Ford has included an 8in centre-mounted touchscreen in its Trend and Titanium models. This uses Ford’s Sync 3 OS and… well it’s not the worst infotainment system we’ve seen. It’s intuitive enough that you won’t pull out your hair after setting up for the first time and then never using it again because there’s Android Auto and Apple CarPlay support.
Car manufacturers all over the world are constantly underserving when it comes to the infotainment system. They’ll list support for Android Auto or Apple CarPlay, as if they’re doing you a favour. It’s 2022. If you’re going to market your vehicle as something new, these features should be standard. And they should work. Thankfully, they did in the EcoSport.
One of the features that set the Titanium apart from the other derivatives (and which you pay extra for) is onboard navigation. With Android Auto support, we didn’t use this once. What’s the point when we can use Google Maps or Waze, which already know where we want to go?
Other features exclusive to the Titanium are keyless entry and start, folding mirrors, partial leather seats, and 17in wheels. These, along with the white elephant navigation make the Titanium option difficult to recommend over cheaper models. If (partial) leather seats and 17in wheels are important to you, you’re better off with the new Active model, which has the same engine, is available in automatic, and has better-looking 17in rims.
There’s an app for that?
Then there’s the FordPass app. We were looking forward to seeing what Ford had to offer and if it had improved things since the last time we tested it. It hasn’t. That’s not to say that it’s bad. It’s just a one-trick pony.
For starters, it doesn’t work on every phone. We had the Honor Magic 4 Pro at the same time as the EcoSport. When we tried loading the app on there, it crashed before we could log in. We didn’t have any problems with our older Samsung flagship, but it’s just something to keep in mind.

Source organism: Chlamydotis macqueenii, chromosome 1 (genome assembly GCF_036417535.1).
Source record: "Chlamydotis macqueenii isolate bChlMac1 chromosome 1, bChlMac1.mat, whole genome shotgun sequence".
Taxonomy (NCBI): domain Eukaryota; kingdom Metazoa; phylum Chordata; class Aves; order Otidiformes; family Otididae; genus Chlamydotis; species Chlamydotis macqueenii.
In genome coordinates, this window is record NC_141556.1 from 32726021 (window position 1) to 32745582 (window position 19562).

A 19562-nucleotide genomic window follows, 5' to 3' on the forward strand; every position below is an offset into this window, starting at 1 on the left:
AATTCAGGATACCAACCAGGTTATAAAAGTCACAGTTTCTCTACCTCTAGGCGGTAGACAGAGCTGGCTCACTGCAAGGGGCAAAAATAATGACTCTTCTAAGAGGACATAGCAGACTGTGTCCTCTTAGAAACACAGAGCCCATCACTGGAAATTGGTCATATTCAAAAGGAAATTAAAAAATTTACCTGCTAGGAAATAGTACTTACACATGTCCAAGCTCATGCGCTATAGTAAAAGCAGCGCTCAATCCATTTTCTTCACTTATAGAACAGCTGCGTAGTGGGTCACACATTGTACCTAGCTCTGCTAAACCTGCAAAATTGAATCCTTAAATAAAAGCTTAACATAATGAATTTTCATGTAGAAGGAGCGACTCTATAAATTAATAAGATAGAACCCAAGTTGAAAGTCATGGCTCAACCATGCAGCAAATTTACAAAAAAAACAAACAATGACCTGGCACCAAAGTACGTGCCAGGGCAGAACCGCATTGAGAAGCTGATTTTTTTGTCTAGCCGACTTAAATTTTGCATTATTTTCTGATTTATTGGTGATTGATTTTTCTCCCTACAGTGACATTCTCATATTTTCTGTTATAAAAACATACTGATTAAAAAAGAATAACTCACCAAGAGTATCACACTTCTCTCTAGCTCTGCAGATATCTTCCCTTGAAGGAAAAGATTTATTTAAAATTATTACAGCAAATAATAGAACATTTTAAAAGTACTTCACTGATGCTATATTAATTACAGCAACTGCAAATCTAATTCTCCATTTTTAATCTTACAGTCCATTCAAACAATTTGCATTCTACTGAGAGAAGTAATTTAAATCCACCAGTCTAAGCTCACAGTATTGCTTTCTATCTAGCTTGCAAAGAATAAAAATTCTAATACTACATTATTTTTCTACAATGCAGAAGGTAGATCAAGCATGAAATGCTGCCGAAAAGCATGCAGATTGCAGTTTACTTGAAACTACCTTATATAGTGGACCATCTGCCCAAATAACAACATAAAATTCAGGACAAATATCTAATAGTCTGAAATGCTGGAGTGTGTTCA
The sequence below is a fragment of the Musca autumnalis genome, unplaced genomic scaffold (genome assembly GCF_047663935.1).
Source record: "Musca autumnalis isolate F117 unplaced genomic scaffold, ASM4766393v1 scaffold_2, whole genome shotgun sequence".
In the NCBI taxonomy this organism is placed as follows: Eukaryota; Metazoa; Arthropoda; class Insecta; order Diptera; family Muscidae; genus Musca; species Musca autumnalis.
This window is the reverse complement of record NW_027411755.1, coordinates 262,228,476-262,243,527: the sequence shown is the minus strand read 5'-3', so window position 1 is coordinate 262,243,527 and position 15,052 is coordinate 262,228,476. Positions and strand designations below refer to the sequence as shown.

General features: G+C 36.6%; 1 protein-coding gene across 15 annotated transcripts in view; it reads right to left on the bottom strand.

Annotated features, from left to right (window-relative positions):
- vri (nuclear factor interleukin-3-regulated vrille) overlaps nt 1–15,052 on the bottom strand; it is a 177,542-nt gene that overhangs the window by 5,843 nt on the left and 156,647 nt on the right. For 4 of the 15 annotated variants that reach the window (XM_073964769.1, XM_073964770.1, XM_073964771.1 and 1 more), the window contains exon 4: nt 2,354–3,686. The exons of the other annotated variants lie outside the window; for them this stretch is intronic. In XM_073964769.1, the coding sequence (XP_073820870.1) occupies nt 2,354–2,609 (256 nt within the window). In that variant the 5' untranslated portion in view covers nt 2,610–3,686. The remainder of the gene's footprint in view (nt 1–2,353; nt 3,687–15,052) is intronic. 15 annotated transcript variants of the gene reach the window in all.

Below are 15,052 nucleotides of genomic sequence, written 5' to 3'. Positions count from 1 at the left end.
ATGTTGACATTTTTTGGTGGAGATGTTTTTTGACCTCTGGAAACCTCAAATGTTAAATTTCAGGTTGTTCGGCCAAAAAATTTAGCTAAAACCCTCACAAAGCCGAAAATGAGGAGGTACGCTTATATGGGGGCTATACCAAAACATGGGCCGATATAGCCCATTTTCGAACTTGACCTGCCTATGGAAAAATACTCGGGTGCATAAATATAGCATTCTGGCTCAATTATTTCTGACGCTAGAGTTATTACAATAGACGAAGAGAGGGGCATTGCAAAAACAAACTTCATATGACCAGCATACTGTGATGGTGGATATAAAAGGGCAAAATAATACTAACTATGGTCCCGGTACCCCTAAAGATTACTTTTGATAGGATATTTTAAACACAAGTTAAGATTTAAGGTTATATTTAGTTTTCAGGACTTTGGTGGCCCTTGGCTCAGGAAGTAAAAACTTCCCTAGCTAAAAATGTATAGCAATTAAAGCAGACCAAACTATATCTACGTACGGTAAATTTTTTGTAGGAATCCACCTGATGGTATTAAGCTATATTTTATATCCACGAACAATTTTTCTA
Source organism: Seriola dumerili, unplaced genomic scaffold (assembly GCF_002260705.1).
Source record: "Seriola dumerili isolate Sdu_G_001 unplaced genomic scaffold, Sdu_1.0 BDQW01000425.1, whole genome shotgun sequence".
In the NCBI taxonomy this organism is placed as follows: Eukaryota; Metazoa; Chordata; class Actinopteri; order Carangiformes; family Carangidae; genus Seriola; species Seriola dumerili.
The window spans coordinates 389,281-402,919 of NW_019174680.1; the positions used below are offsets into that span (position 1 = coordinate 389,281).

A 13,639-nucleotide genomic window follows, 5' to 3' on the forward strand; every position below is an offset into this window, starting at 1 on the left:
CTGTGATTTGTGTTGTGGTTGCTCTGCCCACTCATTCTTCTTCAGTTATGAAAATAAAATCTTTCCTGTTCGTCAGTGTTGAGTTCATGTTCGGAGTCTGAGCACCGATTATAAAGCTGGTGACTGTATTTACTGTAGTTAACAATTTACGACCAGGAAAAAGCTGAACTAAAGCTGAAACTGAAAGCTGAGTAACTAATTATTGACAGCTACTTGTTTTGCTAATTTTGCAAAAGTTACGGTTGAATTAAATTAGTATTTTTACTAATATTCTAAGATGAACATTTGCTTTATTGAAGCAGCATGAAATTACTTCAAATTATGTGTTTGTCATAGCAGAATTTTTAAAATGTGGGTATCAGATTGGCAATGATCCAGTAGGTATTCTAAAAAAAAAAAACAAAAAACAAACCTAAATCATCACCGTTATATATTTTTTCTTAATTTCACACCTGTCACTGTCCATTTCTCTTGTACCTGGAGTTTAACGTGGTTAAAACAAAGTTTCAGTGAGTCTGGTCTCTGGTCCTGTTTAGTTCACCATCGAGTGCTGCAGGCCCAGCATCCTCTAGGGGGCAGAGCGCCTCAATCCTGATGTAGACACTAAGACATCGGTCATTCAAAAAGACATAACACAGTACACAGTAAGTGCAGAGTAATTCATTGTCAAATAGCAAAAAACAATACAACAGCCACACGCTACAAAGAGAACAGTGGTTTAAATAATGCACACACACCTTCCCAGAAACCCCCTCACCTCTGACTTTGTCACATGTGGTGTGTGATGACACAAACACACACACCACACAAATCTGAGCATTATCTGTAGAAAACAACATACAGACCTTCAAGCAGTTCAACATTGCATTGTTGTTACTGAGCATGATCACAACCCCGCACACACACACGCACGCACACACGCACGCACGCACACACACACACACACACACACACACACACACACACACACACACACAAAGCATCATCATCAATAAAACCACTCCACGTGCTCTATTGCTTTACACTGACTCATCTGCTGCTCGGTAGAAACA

Within the app, you can unlock, lock and start your vehicle remotely from anywhere in the world, provided you and your car have signal. You can also schedule it to start at a set time. This lets you start it early to warm up the interior on cold mornings, or climb into an already cool car on hot days. Well, that’s the idea anyway.
Unfortunately, you don’t have any control over the climate in the app. It’ll take your last used settings or default to ‘auto’. Adding this feature will make Ford’s app more than just a cool party trick. The app also provides up-to-date fuel levels and odometer readings, if you need those and aren’t in the car.
Ford EcoSport Titanium verdict
The Ford EcoSport continues to hold its ground in the CUV segment but, as it ages, it’s becoming difficult to see why. At R417,000, the additional features are tough to justify. If you’re willing to go without partial leather seats and foldy mirrors, you can save yourself R40k and get the Trend. You save another R17k by choosing the manual option which will give you more control over all that ‘power’ from the 1.0-litre turbo engine.